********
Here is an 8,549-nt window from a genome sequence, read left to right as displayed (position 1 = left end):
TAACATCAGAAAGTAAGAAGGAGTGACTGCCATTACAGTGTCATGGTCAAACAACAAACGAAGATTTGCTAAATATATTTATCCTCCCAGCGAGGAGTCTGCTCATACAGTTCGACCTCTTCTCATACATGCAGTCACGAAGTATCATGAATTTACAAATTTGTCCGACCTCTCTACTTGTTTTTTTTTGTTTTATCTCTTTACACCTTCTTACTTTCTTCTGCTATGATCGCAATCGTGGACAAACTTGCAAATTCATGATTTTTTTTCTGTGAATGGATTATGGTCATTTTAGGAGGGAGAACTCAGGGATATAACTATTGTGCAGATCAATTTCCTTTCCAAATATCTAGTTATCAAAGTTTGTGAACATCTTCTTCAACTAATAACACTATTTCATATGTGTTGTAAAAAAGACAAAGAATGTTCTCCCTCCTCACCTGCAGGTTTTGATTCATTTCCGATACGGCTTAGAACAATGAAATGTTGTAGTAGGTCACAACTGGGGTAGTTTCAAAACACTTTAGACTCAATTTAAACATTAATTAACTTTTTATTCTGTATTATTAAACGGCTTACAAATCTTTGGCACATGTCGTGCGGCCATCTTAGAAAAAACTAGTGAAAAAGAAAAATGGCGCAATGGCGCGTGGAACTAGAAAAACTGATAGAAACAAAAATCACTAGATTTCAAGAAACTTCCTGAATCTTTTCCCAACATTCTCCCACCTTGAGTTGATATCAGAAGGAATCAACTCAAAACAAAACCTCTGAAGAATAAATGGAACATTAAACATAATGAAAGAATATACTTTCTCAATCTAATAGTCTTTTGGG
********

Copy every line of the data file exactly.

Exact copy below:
Here is an 8,549-nt window from a genome sequence, read left to right as displayed (position 1 = left end):
TAACATCAGAAAGTAAGAAGGAGTGACTGCCATTACAGTGTCATGGTCAAACAACAAACGAAGATTTGCTAAATATATTTATCCTCCCAGCGAGGAGTCTGCTCATACAGTTCGACCTCTTCTCATACATGCAGTCACGAAGTATCATGAATTTACAAATTTGTCCGACCTCTCTACTTGTTTTTTTTTGTTTTATCTCTTTACACCTTCTTACTTTCTTCTGCTATGATCGCAATCGTGGACAAACTTGCAAATTCATGATTTTTTTTCTGTGAATGGATTATGGTCATTTTAGGAGGGAGAACTCAGGGATATAACTATTGTGCAGATCAATTTCCTTTCCAAATATCTAGTTATCAAAGTTTGTGAACATCTTCTTCAACTAATAACACTATTTCATATGTGTTGTAAAAAAGACAAAGAATGTTCTCCCTCCTCACCTGCAGGTTTTGATTCATTTCCGATACGGCTTAGAACAATGAAATGTTGTAGTAGGTCACAACTGGGGTAGTTTCAAAACACTTTAGACTCAATTTAAACATTAATTAACTTTTTATTCTGTATTATTAAACGGCTTACAAATCTTTGGCACATGTCGTGCGGCCATCTTAGAAAAAACTAGTGAAAAAGAAAAATGGCGCAATGGCGCGTGGAACTAGAAAAACTGATAGAAACAAAAATCACTAGATTTCAAGAAACTTCCTGAATCTTTTCCCAACATTCTCCCACCTTGAGTTGATATCAGAAGGAATCAACTCAAAACAAAACCTCTGAAGAATAAATGGAACATTAAACATAATGAAAGAATATACTTTCTCAATCTAATAGTCTTTTGGG